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PALS provides advice and support to help you resolve any queries, issues or concerns you or your loved one has with any aspect of services delivered by Bedford Hospital. We can:
help you to resolve problems or issues that you have about our hospital services;
listen to your comments, compliments or concerns about services provided in our hospital; and
give you information about the formal complaints process and independent advocacy services.
We recognise that relationship difficulties affect children and young people too. Our 'Talktime' service is a young people's counselling service designed to support children aged between 10 and 21 years. We also offer One to One Therapeutic Support for Children aged 5-10 years.
Our services support children and young people in one-to-one confidential therapeutic sessions when they are adversely affected by difficult life circumstances, including family change or breakdown, loss or bereavement, anger, confidence, self-esteem, bullying, or other social or environmental difficulties with which they feel they require additional help.
We also deliver family counselling and relationship counselling (couples and individuals), adult sex therapy and training.
These services are open to all. Typically there is a first session which assesses the client needs and what would be suitable for them going forward. Often there are six sessions but this can be extended according to funding and need.
The 0-19 service works in partnership to enable children in Bedfordshire to fulfil their health potential. The service is based on delivering the Department of Health, Healthy Child Programme 0-5 & 5-19, underpinned by evidence, in a variety of settings, with a skill mixed team and a focus on families with children 0-19 years of age.
Specialist Community Public Health Nurses (Health Visitors) are specially trained in family and community health for children aged 0-5 and are key to meeting the needs of families. They are trained to deliver care within the community and family environment and on an individual level. They are skilled at spotting early issues, which may develop into risks or problems if not addressed and working with families to build on strengths and improve parenting confidence. Health Visitors will do this through leading and delivering the Healthy Child Programme (HCP) – Pregnancy and the first 5 years of life (DH, 2009) in collaboration with other health and social care partners. They are also critically, the gateway to other services which families may need for more specialist help and the delivery of the Family Nurse Partnership Programme or similar intensive support programmes for the most vulnerable.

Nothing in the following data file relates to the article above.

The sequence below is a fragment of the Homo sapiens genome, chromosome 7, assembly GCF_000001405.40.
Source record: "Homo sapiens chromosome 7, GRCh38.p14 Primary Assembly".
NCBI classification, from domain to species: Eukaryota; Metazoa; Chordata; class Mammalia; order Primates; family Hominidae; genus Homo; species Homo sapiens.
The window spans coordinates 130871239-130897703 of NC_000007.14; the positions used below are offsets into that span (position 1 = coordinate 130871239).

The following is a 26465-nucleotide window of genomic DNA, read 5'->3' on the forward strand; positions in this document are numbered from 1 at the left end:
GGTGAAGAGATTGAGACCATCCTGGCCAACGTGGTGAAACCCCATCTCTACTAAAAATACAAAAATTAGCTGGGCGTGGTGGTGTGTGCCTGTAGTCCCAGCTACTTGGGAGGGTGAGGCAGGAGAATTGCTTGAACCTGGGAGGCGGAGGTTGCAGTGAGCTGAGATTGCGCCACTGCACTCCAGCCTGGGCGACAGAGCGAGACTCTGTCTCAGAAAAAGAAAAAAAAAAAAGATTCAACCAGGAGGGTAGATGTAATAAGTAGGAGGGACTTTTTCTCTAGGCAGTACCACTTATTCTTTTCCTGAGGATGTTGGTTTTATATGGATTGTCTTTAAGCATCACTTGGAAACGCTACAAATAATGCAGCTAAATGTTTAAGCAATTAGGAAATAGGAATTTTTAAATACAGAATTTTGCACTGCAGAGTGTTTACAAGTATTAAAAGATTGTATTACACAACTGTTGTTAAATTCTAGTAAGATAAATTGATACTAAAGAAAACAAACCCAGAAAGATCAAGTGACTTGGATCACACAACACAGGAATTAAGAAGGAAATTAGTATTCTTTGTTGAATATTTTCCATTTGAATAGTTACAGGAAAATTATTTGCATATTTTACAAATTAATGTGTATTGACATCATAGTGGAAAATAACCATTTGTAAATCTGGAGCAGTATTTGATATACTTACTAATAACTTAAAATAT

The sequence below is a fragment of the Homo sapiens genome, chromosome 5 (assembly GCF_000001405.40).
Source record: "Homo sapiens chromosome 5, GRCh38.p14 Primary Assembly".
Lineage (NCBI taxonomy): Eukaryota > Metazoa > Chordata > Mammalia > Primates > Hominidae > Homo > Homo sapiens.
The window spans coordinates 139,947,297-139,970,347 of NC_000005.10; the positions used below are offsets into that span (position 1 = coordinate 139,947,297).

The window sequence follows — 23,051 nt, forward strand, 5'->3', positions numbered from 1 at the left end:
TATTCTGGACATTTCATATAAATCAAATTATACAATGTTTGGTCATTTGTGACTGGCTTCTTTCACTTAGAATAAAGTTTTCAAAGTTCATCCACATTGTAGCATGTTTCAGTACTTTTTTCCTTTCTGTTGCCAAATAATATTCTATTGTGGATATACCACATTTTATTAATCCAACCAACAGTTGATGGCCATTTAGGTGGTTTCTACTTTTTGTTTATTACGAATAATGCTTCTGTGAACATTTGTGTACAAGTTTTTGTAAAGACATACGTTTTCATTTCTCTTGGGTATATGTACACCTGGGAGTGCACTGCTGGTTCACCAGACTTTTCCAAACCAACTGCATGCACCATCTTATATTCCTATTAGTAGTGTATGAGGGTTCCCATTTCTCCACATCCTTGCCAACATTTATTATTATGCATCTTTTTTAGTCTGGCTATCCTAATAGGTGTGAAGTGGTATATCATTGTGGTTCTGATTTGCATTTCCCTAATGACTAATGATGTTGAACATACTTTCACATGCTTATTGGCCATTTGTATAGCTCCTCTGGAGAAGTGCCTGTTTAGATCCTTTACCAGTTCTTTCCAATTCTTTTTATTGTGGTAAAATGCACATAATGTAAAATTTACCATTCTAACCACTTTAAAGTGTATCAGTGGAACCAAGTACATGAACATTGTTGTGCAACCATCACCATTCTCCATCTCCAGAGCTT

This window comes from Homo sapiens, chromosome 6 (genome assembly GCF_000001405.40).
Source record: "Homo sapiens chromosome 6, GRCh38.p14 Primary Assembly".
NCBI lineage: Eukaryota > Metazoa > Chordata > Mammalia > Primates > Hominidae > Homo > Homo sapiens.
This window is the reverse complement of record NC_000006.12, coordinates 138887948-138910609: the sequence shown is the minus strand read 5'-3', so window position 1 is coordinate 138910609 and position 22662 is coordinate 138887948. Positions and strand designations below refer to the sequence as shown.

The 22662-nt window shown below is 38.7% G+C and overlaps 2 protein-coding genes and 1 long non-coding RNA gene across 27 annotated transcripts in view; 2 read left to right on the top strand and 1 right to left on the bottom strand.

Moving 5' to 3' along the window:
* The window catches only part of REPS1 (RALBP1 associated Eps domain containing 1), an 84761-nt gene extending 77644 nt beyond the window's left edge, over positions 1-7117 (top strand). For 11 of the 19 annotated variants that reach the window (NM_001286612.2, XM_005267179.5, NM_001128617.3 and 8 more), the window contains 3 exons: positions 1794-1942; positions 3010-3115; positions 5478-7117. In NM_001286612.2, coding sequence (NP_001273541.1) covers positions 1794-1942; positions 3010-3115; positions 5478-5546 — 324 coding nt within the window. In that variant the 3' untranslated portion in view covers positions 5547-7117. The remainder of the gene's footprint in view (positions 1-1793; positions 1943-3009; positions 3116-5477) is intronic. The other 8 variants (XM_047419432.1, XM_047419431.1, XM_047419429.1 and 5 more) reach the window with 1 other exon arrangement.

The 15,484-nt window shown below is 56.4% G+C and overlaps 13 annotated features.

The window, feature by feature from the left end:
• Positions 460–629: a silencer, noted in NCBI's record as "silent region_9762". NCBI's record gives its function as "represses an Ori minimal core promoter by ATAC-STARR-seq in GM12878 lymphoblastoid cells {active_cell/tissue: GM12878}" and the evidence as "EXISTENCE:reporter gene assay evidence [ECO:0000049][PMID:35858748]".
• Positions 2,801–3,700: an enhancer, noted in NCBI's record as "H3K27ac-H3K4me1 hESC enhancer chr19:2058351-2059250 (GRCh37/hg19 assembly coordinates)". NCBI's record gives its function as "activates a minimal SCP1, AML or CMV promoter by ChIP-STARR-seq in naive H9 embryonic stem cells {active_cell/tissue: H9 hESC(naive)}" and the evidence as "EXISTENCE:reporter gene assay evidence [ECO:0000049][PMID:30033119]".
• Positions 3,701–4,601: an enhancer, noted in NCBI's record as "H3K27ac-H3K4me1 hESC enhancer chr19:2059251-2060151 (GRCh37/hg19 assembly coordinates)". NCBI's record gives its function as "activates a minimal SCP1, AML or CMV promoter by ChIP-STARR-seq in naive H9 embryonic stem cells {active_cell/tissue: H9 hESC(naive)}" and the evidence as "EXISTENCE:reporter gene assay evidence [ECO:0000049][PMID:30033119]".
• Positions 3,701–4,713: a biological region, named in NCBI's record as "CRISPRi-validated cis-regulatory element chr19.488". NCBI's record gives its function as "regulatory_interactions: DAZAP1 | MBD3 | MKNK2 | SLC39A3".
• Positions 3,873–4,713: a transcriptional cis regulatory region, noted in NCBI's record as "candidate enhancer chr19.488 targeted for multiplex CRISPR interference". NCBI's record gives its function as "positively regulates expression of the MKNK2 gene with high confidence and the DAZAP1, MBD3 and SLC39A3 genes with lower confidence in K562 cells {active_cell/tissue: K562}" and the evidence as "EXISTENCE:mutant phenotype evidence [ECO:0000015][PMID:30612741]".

Every family is offered a programme of screening test, immunisations, developmental reviews and information and guidance to support parenting and healthy choices so that children and families can achieve their optimum health and wellbeing.
The universal Programme for 0-5 Includes antenatal contact between 28-34 weeks pregnancy, New Birth visit 10-14 days, Maternal mood assessment 6-8 weeks postnatally, 9-12 month child assessment review and 2 year assessment review.
Interventions over and above these will be for targeted families experiencing short or long
The key objectives of the health visiting service are to:
• Improve the health and wellbeing of children and reduce inequalities in outcomes as part of an integrated approach to supporting children and families;
• Ensure a strong focus on prevention, health promotion, early identification of needs and clear packages of support;
• Ensure delivery of the HCP to all children and families, starting in the antenatal period;
• Promote secure attachment, positive maternal mental health and parenting skills using evidence based assessments and effective interventions - evidence based groups to promote parenting
• Identify and support those who need additional support and targeted interventions, for example, parents who need support with their emotional or mental health and women suffering from postnatal depression;
• Work with families on positive parenting through motivational interviewing and evidence based approaches, and to support behaviour change leading to positive lifestyle choices;
• Develop ongoing relationships and support as part of a multi-agency team where the family has complex needs e.g. a child with special educational needs or disability, or where there are identified safeguarding concerns;
• Improve services for children, families and local communities through expanding and strengthening health visiting services to respond to need at individual, community and population level.